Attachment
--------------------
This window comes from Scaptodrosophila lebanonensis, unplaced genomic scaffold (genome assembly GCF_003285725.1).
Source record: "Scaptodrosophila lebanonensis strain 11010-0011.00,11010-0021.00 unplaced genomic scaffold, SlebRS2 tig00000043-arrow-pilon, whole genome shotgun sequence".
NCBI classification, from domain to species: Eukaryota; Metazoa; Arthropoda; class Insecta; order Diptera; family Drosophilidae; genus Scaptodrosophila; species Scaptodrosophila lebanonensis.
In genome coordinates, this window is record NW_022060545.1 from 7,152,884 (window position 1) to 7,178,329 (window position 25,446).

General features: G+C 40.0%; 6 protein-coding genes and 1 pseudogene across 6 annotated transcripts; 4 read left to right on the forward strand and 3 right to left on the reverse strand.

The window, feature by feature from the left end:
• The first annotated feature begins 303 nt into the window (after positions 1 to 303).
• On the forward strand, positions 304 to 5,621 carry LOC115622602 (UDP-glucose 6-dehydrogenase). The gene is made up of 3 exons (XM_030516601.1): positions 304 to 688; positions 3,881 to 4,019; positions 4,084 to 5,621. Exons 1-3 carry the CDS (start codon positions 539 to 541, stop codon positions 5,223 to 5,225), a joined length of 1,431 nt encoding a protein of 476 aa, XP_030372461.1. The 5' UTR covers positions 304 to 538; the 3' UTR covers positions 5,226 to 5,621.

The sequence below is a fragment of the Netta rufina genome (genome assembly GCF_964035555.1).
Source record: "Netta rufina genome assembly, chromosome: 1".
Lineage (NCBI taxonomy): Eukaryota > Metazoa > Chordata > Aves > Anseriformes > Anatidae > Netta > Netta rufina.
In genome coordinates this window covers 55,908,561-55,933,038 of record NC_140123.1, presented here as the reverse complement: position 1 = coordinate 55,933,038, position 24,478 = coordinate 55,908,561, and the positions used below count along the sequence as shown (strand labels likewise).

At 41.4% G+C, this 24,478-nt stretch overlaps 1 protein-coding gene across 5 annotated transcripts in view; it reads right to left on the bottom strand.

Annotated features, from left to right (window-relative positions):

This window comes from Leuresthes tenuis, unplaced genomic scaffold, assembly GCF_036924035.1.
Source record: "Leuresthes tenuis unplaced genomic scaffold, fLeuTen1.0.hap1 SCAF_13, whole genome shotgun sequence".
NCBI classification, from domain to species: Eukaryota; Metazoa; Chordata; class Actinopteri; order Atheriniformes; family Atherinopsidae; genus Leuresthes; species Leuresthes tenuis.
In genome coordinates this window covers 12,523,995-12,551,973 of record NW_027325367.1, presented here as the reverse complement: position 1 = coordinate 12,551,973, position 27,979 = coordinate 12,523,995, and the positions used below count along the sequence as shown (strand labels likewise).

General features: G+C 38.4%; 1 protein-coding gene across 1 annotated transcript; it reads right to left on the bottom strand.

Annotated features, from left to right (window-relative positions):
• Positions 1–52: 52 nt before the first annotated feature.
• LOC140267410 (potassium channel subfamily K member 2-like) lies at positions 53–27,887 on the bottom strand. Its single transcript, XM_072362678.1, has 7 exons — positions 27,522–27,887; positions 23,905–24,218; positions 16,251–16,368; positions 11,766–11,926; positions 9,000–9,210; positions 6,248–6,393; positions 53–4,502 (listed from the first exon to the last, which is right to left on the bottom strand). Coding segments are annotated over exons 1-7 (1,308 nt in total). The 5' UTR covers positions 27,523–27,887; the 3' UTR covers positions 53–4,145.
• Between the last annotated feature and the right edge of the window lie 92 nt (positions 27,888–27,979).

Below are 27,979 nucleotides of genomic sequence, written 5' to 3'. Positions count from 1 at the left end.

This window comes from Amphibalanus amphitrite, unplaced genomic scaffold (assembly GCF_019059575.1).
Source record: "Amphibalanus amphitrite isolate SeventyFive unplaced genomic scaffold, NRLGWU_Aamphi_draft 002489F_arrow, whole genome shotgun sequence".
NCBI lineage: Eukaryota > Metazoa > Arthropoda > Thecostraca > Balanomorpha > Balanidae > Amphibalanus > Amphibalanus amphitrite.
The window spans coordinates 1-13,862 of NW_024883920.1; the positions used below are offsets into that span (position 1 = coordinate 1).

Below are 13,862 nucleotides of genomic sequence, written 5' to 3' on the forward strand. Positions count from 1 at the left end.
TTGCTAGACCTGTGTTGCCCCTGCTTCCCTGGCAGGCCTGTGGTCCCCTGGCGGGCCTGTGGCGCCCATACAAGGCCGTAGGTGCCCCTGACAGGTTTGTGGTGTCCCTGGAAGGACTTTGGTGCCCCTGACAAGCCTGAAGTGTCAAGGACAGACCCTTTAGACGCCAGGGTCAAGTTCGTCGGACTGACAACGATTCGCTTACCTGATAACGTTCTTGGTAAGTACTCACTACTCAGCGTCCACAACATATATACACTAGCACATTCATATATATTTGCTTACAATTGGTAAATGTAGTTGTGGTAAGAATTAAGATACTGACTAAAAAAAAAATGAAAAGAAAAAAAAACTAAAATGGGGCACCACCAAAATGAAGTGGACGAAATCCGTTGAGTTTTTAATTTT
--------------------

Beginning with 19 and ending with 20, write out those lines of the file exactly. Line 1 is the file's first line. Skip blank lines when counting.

General features: G+C 38.4%; 1 protein-coding gene across 1 annotated transcript; it reads right to left on the bottom strand.

Annotated features, from left to right (window-relative positions):